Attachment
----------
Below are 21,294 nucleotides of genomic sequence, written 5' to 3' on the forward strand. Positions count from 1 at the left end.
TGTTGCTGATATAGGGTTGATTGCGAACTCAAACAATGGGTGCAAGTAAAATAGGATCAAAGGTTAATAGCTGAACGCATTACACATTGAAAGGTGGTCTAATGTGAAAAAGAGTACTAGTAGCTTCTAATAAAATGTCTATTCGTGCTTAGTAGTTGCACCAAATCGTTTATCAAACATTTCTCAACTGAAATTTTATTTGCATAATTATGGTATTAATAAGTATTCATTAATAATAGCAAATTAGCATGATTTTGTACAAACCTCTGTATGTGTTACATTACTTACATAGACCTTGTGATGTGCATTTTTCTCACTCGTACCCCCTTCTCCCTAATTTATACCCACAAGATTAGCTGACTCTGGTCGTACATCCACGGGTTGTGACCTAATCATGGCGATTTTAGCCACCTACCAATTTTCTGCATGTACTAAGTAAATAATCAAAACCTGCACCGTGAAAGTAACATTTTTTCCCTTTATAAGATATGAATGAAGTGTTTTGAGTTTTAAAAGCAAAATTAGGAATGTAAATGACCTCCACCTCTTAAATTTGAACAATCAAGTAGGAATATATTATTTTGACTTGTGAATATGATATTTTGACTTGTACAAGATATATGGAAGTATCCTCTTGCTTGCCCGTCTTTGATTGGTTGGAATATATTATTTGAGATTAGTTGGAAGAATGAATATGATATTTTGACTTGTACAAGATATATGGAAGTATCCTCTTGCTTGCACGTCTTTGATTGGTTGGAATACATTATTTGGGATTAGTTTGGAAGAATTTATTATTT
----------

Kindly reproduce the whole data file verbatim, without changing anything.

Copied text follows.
Below are 21,294 nucleotides of genomic sequence, written 5' to 3' on the forward strand. Positions count from 1 at the left end.
TGTTGCTGATATAGGGTTGATTGCGAACTCAAACAATGGGTGCAAGTAAAATAGGATCAAAGGTTAATAGCTGAACGCATTACACATTGAAAGGTGGTCTAATGTGAAAAAGAGTACTAGTAGCTTCTAATAAAATGTCTATTCGTGCTTAGTAGTTGCACCAAATCGTTTATCAAACATTTCTCAACTGAAATTTTATTTGCATAATTATGGTATTAATAAGTATTCATTAATAATAGCAAATTAGCATGATTTTGTACAAACCTCTGTATGTGTTACATTACTTACATAGACCTTGTGATGTGCATTTTTCTCACTCGTACCCCCTTCTCCCTAATTTATACCCACAAGATTAGCTGACTCTGGTCGTACATCCACGGGTTGTGACCTAATCATGGCGATTTTAGCCACCTACCAATTTTCTGCATGTACTAAGTAAATAATCAAAACCTGCACCGTGAAAGTAACATTTTTTCCCTTTATAAGATATGAATGAAGTGTTTTGAGTTTTAAAAGCAAAATTAGGAATGTAAATGACCTCCACCTCTTAAATTTGAACAATCAAGTAGGAATATATTATTTTGACTTGTGAATATGATATTTTGACTTGTACAAGATATATGGAAGTATCCTCTTGCTTGCCCGTCTTTGATTGGTTGGAATATATTATTTGAGATTAGTTGGAAGAATGAATATGATATTTTGACTTGTACAAGATATATGGAAGTATCCTCTTGCTTGCACGTCTTTGATTGGTTGGAATACATTATTTGGGATTAGTTTGGAAGAATTTATTATTT